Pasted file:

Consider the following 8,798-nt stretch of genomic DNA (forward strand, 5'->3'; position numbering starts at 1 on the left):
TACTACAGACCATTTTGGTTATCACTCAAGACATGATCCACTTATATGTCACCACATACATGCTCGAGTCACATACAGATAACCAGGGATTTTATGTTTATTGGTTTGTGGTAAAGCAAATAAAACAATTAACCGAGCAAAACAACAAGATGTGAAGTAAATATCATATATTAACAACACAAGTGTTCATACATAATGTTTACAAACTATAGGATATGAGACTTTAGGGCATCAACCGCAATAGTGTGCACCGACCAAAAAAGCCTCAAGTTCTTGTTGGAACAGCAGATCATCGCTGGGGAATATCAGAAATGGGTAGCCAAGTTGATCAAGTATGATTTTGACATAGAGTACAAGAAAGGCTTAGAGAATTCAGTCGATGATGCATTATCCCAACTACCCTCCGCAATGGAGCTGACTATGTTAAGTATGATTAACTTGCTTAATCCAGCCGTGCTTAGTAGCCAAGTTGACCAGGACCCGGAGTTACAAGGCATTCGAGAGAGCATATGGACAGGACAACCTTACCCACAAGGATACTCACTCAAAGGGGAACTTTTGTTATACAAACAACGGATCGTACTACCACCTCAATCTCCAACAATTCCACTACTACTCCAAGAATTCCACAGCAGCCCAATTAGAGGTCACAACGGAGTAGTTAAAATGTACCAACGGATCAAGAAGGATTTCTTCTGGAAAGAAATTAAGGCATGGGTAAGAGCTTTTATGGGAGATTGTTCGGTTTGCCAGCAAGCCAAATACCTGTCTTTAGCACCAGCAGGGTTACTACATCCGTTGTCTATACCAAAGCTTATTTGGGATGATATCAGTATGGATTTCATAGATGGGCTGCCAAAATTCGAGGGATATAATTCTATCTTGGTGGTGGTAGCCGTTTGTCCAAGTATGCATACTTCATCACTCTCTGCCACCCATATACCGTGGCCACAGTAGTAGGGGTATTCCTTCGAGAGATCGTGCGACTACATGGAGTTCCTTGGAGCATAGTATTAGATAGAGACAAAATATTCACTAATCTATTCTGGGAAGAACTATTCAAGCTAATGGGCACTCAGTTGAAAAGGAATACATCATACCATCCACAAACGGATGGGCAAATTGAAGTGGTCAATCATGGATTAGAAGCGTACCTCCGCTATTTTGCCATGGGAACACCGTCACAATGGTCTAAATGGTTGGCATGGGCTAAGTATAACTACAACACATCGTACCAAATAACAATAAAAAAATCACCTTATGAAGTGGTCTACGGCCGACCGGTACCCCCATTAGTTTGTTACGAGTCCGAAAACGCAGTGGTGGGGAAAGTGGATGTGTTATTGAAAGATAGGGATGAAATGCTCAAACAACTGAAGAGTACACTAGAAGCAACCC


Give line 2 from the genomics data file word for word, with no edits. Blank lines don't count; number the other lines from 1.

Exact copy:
TACTACAGACCATTTTGGTTATCACTCAAGACATGATCCACTTATATGTCACCACATACATGCTCGAGTCACATACAGATAACCAGGGATTTTATGTTTATTGGTTTGTGGTAAAGCAAATAAAACAATTAACCGAGCAAAACAACAAGATGTGAAGTAAATATCATATATTAACAACACAAGTGTTCATACATAATGTTTACAAACTATAGGATATGAGACTTTAGGGCATCAACCGCAATAGTGTGCACCGACCAAAAAAGCCTCAAGTTCTTGTTGGAACAGCAGATCATCGCTGGGGAATATCAGAAATGGGTAGCCAAGTTGATCAAGTATGATTTTGACATAGAGTACAAGAAAGGCTTAGAGAATTCAGTCGATGATGCATTATCCCAACTACCCTCCGCAATGGAGCTGACTATGTTAAGTATGATTAACTTGCTTAATCCAGCCGTGCTTAGTAGCCAAGTTGACCAGGACCCGGAGTTACAAGGCATTCGAGAGAGCATATGGACAGGACAACCTTACCCACAAGGATACTCACTCAAAGGGGAACTTTTGTTATACAAACAACGGATCGTACTACCACCTCAATCTCCAACAATTCCACTACTACTCCAAGAATTCCACAGCAGCCCAATTAGAGGTCACAACGGAGTAGTTAAAATGTACCAACGGATCAAGAAGGATTTCTTCTGGAAAGAAATTAAGGCATGGGTAAGAGCTTTTATGGGAGATTGTTCGGTTTGCCAGCAAGCCAAATACCTGTCTTTAGCACCAGCAGGGTTACTACATCCGTTGTCTATACCAAAGCTTATTTGGGATGATATCAGTATGGATTTCATAGATGGGCTGCCAAAATTCGAGGGATATAATTCTATCTTGGTGGTGGTAGCCGTTTGTCCAAGTATGCATACTTCATCACTCTCTGCCACCCATATACCGTGGCCACAGTAGTAGGGGTATTCCTTCGAGAGATCGTGCGACTACATGGAGTTCCTTGGAGCATAGTATTAGATAGAGACAAAATATTCACTAATCTATTCTGGGAAGAACTATTCAAGCTAATGGGCACTCAGTTGAAAAGGAATACATCATACCATCCACAAACGGATGGGCAAATTGAAGTGGTCAATCATGGATTAGAAGCGTACCTCCGCTATTTTGCCATGGGAACACCGTCACAATGGTCTAAATGGTTGGCATGGGCTAAGTATAACTACAACACATCGTACCAAATAACAATAAAAAAATCACCTTATGAAGTGGTCTACGGCCGACCGGTACCCCCATTAGTTTGTTACGAGTCCGAAAACGCAGTGGTGGGGAAAGTGGATGTGTTATTGAAAGATAGGGATGAAATGCTCAAACAACTGAAGAGTACACTAGAAGCAACCC